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Becoming a landlord

It’s important to go into the buy-to-let market with your eyes wide open, aware of all the ins and outs that are involved in becoming a landlord.

Here are a few things you need to consider upfront, when weighing up whether you’re the right sort of person for the job (because afterall, it is a job).

Find a property

Never underestimate the amount of time it could take to find the right property. Would you prefer a new build or an older property? Newer properties should come with fewer maintenance issues, but an older property may give you the opportunity to add more value.

Also, think about how many bedrooms the house has and how many tenants it could home. If your property is going to house more than three tenants, who aren’t members of the same family (commonly known as a ‘house share’), it will be classed as a House in Multiple Occupancy (HMO).

House of Multiple Occupancy

HMO’s often offer higher gross rental income but the downside is, they can often suffer from more frequent tenant changes and usually incur higher fees and
solicitor costs.

HMOs can sometimes require a different type of licence, and those at higher occupancy levels (five or more tenants) will need to be registered.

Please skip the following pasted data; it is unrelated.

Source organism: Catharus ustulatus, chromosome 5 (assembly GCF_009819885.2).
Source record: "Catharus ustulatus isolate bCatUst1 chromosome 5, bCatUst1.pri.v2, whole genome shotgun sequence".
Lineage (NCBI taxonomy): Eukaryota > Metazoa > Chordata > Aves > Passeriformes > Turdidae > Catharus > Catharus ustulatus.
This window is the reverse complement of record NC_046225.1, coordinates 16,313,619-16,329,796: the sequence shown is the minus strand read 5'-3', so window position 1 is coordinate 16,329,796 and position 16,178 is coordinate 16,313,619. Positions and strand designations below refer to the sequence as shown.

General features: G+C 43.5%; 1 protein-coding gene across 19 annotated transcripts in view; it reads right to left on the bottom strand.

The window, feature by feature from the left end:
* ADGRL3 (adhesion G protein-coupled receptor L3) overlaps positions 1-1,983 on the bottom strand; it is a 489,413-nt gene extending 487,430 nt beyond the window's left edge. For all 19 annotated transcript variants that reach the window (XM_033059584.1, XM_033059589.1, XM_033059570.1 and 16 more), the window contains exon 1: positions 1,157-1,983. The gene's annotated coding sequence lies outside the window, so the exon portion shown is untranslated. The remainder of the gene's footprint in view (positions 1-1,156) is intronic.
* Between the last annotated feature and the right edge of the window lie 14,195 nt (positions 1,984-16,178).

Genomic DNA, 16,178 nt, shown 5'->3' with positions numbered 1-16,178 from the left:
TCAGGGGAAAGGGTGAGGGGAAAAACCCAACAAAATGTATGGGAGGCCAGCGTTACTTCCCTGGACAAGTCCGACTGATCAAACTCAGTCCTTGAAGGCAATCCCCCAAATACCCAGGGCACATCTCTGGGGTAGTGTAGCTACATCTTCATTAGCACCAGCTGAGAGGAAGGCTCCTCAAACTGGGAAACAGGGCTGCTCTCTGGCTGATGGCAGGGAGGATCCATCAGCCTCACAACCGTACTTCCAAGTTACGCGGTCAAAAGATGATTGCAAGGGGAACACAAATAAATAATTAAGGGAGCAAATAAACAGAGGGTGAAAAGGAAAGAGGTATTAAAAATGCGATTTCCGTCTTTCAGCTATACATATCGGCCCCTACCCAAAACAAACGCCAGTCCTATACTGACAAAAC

As a landlord for this type of property, you need to ensure that:

• The house is suitable and offers comfortable living standards for the number of tenants living there.
• Either yourself, as the private landlord, or the letting agents you’ve chosen, needs to be ‘fit and proper’. This means a clear criminal record and no history of having previously breached any landlord laws or code of practice.
• You need to send your annual gas safety certificate to the council.
• When requested, you can provide safety certificates for any electrical appliances.
• You install and maintain smoke alarms in the property.

Find a tenant

Probably one of the most important things when renting a property is a) finding tenants to occupy the house, and b) finding the right tenants. You don’t want to end up with troublesome tenants who cause you nothing but problems.